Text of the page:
By Marco Aquino
LIMA (Reuters) - Brazilian conglomerate Odebrecht
Family-owned Odebrecht, one of Latin America's biggest companies, has businesses in construction, petrochemicals, transportation, oil and gas in 20 countries worldwide.
Chief Executive Marcelo Odebrecht said about 85 percent of overall investments would be made in Latin America.
"The organization is investing this year about $7 billion dollars," he told Reuters.
Odebrecht, which reported total revenues of $43 billion dollars last year, said that outside Brazil its largest investment destination will be fast-growing Peru, which "has many opportunities because there are lots of concessions and public-private partnerships," organized by the government.
Later this year, the company plans to bid in a Peruvian government tender to build a $1.8 billion, 620-mile natural gas pipeline in the south of the country.
Before the government announced the tender, Odebrecht had planned to build its own pipeline along a similar route but ran into financing delays, according to government sources.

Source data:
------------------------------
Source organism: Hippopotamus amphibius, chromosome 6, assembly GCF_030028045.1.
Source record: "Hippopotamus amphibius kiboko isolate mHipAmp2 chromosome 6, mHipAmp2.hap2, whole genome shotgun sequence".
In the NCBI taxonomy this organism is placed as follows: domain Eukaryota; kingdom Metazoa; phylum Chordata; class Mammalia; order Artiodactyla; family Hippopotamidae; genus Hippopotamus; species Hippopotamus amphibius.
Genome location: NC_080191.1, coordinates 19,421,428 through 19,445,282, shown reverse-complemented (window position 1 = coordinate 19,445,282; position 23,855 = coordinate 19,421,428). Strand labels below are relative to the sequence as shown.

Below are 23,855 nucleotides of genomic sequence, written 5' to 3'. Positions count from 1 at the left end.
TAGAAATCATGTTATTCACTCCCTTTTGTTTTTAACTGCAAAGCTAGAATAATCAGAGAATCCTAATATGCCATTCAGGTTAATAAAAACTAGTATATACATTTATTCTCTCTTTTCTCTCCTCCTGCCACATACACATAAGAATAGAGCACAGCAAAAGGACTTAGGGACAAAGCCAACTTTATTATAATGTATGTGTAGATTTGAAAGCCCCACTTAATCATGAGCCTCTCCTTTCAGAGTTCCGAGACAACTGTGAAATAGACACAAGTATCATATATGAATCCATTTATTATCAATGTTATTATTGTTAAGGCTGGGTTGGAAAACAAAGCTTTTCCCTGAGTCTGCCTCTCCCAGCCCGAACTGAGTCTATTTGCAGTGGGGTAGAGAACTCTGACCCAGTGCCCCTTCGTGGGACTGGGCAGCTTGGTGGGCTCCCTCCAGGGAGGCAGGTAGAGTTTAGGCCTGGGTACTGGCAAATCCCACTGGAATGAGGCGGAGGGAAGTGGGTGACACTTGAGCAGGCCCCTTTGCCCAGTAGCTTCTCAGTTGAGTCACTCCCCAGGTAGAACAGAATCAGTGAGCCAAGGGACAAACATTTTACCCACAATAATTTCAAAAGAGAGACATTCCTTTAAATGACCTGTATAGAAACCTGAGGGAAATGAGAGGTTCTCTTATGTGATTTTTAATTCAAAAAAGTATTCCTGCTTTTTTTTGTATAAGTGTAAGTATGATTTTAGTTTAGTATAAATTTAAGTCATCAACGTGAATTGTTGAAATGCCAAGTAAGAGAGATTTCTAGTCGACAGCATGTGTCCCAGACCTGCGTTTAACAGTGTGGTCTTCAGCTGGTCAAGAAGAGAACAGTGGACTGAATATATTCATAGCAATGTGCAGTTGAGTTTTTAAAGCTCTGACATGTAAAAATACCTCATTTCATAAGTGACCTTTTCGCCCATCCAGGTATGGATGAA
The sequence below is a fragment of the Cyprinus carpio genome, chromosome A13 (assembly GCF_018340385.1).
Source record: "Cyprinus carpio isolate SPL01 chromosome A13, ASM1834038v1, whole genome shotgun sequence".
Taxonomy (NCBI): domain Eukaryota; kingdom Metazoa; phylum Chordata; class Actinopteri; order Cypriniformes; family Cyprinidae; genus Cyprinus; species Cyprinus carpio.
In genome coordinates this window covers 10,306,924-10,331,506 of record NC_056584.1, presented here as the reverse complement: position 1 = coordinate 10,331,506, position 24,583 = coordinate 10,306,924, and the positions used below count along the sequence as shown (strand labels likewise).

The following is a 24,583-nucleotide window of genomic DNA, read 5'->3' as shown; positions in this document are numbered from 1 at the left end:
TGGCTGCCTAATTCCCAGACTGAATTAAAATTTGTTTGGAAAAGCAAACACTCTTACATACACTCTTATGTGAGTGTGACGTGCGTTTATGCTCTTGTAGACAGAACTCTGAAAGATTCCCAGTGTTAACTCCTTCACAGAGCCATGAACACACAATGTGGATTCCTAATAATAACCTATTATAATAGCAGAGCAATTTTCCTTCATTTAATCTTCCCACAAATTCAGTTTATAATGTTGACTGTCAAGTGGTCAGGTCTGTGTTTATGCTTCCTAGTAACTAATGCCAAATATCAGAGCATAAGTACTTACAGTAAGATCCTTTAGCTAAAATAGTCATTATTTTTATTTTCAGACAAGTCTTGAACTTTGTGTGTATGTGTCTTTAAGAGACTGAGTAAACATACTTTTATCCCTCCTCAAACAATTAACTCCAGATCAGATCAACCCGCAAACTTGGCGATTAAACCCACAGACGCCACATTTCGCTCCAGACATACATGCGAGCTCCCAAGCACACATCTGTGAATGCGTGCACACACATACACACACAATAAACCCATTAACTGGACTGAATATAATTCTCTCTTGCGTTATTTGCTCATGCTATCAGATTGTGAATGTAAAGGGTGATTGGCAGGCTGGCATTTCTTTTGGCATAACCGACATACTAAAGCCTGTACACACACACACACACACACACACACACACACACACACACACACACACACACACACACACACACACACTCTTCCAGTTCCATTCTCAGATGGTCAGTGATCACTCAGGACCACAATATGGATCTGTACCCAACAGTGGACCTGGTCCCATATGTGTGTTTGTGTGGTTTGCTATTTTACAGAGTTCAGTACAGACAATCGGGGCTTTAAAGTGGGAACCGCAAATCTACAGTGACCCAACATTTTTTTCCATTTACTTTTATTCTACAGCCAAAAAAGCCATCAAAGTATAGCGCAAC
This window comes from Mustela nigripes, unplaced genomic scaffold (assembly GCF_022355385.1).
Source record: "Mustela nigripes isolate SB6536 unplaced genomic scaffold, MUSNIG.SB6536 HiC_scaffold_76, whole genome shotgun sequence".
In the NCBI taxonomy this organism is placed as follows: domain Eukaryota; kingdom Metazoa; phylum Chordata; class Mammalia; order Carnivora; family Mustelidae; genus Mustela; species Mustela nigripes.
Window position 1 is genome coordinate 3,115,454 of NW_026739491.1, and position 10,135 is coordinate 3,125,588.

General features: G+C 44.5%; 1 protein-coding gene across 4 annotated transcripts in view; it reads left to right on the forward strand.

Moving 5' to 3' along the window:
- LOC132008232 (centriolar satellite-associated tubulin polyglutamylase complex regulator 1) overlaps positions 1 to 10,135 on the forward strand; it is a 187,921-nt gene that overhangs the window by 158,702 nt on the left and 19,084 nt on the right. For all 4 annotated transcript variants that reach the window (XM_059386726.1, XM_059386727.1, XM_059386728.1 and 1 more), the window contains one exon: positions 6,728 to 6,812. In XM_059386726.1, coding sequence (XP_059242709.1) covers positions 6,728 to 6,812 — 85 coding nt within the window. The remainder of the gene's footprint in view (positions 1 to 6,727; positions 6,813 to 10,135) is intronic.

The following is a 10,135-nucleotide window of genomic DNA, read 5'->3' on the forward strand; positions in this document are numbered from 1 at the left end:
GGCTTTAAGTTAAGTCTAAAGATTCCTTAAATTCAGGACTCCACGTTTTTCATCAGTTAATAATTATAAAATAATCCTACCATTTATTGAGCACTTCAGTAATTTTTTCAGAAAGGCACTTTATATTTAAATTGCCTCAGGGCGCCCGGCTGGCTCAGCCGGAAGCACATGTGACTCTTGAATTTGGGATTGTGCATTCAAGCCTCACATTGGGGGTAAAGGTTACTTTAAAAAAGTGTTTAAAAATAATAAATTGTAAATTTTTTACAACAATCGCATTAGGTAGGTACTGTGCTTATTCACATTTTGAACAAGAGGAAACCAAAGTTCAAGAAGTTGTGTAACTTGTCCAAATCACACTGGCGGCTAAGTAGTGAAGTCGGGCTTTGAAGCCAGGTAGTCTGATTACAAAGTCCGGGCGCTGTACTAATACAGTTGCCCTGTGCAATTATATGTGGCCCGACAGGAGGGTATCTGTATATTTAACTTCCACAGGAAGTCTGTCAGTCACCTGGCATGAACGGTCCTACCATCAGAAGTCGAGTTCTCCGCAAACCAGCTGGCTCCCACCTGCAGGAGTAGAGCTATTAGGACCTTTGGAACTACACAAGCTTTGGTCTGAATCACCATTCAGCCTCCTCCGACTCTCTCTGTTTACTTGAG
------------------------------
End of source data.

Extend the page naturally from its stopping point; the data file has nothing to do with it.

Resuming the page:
"With this tender, which guarantees transparency, the government has resolved the issue of financing gaps," Odebrecht said.
In addition to the pipeline, the government in Lima plans to develop a 2,000 megawatt gas-fired power plant on the Pacific coast and a 200 megawatt plant in Cuzco.
Both are crucial to meet growing energy demand in southern Peru, where international resources firms are planning to invest billions of dollars in new mines.
"We are looking at much more than a pipeline, we want a comprehensive project that considers all investments in gas, in petrochemicals, and thermoelectric. We are talking about a project worth more than $15 billion dollars," Odebrecht said.
Odebrecht, which owns a stake in petrochemicals giant Braskem, said construction of Peru's first petrochemical complex on the coast could be an asset for the region.
A petrochemical plant in southern Peru could produce 1.2 million tons of polyethylene a year, he said.
"When we started to look at this, we imagined the petrochemical market was in Asia, but if you look five years ahead then Colombia, Ecuador, Peru and Chile would be able to absorb the production," he said.
Peru currently has only one main gas pipeline, which runs for 430 miles from the Camisea fields in the southern jungle to the coastal capital Lima.
Analysts say a decade of swift economic growth at around 6 percent a year has stretched Peru's power grid and President Ollanta Humala has sought to ramp up gas output, though remnants of the Shining Path insurgency are active in areas near the Camisea fields.
(Reporting by Marco Aquino; Editing by Terry Wade and Daniel Magnowski)